Wednesday, January 2, 2008

Difference Between "Hear" and "Listen"

Many of my ESL students are confused about when to use the verb "hear" and when to use the verb "listen." I wonder if this may be because in other languages (at least Spanish--escuchar), the same word is used for both English words.

"To hear" is used when a sound comes to your ears. For example, I hear loud music coming from next door. Or, I hear the dog barking outside. Or, I hear the baby crying.

"To listen" is used when a person wants to hear something and is paying attention to it. For example, I am listening to a wonderful new CD. Or, I am listening to my brilliant ESL tutor's explanation about verb tenses.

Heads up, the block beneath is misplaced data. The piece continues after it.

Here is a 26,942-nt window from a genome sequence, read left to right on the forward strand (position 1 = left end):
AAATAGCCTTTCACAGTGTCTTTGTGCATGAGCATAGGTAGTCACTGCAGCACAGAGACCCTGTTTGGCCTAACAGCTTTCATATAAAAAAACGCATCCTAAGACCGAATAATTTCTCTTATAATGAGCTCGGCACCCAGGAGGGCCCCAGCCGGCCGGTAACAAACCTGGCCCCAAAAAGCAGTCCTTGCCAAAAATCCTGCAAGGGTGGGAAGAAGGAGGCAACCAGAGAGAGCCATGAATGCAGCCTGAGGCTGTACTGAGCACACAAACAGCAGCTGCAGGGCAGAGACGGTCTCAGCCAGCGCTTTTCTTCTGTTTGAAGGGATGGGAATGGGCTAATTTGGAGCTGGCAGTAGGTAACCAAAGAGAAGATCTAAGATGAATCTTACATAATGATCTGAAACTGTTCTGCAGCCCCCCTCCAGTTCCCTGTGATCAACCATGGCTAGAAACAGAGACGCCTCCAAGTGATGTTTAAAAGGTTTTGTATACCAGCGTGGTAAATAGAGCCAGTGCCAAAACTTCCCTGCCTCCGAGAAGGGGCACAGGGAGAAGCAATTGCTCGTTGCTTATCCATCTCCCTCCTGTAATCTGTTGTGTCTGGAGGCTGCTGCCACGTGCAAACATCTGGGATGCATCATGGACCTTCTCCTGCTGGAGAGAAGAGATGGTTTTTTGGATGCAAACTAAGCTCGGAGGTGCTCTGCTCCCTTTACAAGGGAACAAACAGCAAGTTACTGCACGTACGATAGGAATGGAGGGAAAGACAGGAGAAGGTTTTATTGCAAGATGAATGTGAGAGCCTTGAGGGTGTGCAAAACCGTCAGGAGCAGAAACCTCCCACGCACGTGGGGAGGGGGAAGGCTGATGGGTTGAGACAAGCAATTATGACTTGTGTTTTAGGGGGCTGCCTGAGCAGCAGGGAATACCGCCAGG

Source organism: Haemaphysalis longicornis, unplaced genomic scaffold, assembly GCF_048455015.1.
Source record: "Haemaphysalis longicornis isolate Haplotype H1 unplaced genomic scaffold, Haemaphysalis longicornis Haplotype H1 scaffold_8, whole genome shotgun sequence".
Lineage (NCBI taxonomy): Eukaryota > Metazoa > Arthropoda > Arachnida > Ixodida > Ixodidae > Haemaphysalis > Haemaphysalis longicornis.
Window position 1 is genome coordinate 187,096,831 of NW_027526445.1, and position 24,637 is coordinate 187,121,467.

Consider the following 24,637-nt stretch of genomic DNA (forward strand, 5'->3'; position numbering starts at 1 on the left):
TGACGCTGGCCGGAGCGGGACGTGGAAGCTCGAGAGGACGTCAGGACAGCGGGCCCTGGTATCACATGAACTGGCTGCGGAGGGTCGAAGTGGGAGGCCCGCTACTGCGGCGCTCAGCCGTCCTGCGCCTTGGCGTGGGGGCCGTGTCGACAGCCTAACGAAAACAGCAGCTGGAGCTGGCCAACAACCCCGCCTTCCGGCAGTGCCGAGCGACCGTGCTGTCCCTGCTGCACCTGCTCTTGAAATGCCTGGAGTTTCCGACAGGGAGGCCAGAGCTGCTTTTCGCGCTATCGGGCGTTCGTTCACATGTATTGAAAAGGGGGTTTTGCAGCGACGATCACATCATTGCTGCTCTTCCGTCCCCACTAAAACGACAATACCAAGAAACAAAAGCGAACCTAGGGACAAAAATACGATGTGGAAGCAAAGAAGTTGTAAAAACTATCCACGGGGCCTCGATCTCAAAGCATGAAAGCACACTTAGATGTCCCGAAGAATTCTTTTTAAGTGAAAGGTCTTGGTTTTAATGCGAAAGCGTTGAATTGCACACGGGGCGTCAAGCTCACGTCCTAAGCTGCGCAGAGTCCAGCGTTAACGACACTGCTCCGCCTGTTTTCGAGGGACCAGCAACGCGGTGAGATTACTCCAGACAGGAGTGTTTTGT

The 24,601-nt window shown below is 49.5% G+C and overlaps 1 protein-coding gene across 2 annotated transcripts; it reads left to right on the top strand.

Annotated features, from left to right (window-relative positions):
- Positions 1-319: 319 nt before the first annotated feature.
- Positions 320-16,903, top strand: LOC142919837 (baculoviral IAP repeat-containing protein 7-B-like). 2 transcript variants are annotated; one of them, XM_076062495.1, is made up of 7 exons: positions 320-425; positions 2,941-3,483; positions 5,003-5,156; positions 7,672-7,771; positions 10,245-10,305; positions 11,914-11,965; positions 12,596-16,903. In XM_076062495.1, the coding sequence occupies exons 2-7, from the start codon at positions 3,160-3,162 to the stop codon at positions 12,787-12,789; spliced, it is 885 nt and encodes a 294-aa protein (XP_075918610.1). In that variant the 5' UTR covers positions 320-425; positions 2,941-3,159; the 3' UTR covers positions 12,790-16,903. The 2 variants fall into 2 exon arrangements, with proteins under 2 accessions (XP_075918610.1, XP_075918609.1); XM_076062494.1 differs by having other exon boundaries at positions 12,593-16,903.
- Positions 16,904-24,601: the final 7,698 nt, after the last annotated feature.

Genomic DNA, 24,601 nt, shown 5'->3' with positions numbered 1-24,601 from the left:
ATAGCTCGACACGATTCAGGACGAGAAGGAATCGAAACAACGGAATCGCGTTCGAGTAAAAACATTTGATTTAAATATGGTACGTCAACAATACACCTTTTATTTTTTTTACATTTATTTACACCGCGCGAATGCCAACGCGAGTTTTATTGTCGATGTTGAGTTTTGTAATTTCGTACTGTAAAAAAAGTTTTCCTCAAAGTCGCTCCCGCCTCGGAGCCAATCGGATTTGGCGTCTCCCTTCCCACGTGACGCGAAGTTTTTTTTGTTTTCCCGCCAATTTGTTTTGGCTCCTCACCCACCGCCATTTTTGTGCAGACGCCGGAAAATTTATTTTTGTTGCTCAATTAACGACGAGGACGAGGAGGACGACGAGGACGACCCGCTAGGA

Compare, "I was listening to some music when I heard the phone ring." Here, I am actively listening to some music and the sound of the phone ringing was a sound that came to me without my taking any action.

P.S. I love the dictionary, Longman Advanced American Dictionary because it knows that students get these two words confused (and many others) and if offers examples of the differences.



Anonymous said...

When this comes up, and I think the student can handle a little more, I like to teach "overhear" and "eavesdrop" to further the concept. Other similar pairs: look/watch vs. see/catch a glimpse of/notice

Unknown said...

yoo sir thank you very much. i was soo long confused with these two verbs. hope this clears my doubts.